Each individual debt, unused credit, loan reduces creditworthiness. The bank collects information from the credit reporting agencies to validate whether you are in poor financial circumstances.
Regulations state that the total debt for a potential borrower is not to exceed their gross income by five times, and you need to be able to make the repayment even if interest rates were to jump as high as five percentage points.
The ideal scenario in every household is to avoid accumulating debt. The problem is if life circumstances take control as a medical emergency, a job loss, and you’re stuck with all this debt. It can snowball out of control before you know it. Instead of getting a new loan, pay off what you have first, get everything cleaned up, and then relook at it.
● The amount you’re looking for is too great
You’re eligible to apply for a much higher amount than you anticipated. You don’t need nearly that much but decide since you can apply, you will. While you have decent earnings, the situation looks bleak after all. But why?
Regardless of the high income, you have no credit history established. Without knowing how you might pay, the bank will not always be unwilling to take a chance strictly based on what you earn. That’s not always the case, though.
Suppose you’ve been living in Norway for a significant period with the same identity number assigned long ago in addition to the high level of income. In that case, the bank will often make an exception without the established credit.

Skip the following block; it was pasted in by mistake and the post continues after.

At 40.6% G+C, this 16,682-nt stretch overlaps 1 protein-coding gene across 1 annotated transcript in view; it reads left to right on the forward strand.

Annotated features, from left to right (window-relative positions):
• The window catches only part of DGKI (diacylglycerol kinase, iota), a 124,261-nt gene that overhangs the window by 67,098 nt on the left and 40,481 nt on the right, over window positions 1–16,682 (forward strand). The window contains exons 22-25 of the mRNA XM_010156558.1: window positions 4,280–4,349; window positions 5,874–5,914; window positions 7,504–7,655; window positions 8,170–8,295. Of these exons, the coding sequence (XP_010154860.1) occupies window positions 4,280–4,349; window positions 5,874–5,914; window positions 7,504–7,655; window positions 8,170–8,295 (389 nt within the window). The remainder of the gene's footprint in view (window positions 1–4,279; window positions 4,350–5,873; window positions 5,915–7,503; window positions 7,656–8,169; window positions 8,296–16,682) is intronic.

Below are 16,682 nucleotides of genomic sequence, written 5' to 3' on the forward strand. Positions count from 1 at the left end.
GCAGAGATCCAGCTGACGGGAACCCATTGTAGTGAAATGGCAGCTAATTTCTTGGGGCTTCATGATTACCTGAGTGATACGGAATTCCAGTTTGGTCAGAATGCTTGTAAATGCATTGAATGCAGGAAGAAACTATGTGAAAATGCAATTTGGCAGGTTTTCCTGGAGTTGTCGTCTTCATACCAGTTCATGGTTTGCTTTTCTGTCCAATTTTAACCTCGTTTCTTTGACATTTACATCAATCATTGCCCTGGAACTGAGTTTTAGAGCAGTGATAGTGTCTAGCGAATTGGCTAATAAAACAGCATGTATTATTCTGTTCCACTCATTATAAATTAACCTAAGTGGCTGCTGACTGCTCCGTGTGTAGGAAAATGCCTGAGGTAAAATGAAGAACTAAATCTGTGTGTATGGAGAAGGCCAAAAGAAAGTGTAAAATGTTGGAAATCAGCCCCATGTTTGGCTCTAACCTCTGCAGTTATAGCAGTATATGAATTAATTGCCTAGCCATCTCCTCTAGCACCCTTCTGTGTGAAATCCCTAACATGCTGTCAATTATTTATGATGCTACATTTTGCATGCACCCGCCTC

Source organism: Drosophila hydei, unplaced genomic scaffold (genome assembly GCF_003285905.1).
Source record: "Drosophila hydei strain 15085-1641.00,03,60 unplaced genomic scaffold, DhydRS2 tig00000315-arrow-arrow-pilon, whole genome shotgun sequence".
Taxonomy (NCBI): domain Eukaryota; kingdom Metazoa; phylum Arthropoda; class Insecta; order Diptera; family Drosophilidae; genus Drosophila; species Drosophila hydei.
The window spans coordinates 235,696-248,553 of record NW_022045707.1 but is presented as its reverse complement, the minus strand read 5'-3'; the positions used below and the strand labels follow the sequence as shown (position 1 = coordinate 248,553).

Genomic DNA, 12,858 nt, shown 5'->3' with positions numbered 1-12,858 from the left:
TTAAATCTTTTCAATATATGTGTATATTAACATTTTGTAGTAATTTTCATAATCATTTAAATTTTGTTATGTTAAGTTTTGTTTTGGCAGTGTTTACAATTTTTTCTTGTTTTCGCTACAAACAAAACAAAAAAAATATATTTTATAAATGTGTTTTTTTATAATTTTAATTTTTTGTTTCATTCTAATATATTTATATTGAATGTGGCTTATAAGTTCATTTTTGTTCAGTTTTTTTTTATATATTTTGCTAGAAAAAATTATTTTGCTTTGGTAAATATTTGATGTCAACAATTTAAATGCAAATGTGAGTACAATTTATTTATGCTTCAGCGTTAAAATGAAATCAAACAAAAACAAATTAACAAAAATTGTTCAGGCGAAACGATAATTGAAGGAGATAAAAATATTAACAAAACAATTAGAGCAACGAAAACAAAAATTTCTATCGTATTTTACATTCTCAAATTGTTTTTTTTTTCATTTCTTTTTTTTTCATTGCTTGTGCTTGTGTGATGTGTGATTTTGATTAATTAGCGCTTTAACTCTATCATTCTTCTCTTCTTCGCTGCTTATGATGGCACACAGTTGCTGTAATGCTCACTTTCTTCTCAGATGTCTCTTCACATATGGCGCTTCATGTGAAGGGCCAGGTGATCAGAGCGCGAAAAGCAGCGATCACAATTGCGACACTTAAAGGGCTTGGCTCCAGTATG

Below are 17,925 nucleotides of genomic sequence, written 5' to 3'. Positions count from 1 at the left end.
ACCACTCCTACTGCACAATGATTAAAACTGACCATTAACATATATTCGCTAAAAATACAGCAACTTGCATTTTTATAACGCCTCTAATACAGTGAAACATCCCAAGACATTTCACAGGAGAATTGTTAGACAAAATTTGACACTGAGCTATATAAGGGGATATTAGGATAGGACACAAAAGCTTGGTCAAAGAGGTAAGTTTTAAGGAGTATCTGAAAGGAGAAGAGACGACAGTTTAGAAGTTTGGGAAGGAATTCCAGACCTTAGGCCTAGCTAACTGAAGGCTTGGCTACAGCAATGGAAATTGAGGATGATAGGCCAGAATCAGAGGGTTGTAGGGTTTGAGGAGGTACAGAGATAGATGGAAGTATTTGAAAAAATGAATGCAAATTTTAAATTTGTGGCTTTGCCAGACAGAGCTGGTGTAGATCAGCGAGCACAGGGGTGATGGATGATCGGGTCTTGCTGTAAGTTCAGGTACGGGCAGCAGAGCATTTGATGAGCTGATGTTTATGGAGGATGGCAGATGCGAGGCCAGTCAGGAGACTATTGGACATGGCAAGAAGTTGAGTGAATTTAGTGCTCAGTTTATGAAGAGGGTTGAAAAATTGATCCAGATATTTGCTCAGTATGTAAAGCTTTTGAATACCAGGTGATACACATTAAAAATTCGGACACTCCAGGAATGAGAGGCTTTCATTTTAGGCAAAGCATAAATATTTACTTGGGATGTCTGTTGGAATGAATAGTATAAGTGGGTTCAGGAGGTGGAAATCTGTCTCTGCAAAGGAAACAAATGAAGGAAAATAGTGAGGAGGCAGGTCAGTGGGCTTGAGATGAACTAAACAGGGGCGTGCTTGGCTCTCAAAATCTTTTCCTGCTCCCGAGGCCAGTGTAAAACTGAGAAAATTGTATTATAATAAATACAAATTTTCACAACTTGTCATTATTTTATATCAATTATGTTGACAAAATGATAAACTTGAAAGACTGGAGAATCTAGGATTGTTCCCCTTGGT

You can also make a conscious effort to develop credit and earn the bank’s confidence by applying for minimal loans to purchase small items that you can pay back fast in an effort to look favorable in the eyes of the bank.
● Insufficient income
For a consumer to receive a loan to renovate or remodel a home, there are income stipulations in Norway. In contrast, you have to have a documented yearly income level at 220,000 NOK at minimum to receive approval for a renovation loan. There are no exceptions or ways around the rule.
One of the primary considerations when attempting to renovate your home and you need to get a loan from the bank is the ability to communicate with the financial institution when they contact you in Norwegian.
If you’re someone who only knows a few phrases because you don’t need to learn the language in your day-to-day life, you could have passed up first-hand knowledge that your application has been approved.
Instead of communicating via intermediaries, especially in these types of essential scenarios, it’s beneficial to become familiar with Norwegian phrases for pertinent conversations.
You might not lose this loan since it is approved and the advisor gave you the good news; plus, there are translators in many cases. Still, it’s definitely something to consider if the situation were of a much more emergent nature, especially if there were questions the bank needed answers to before approving and you couldn’t answer.
Fortunately, after many tries, you have your funds and can go to work on your house. Go here for advice on why costs are rising for home renovations in Norway. Despite that, acquiring a consumer loan in Norway isn’t that challenging; it’s just a matter of educating before applying and making any necessary changes until you’re compliant.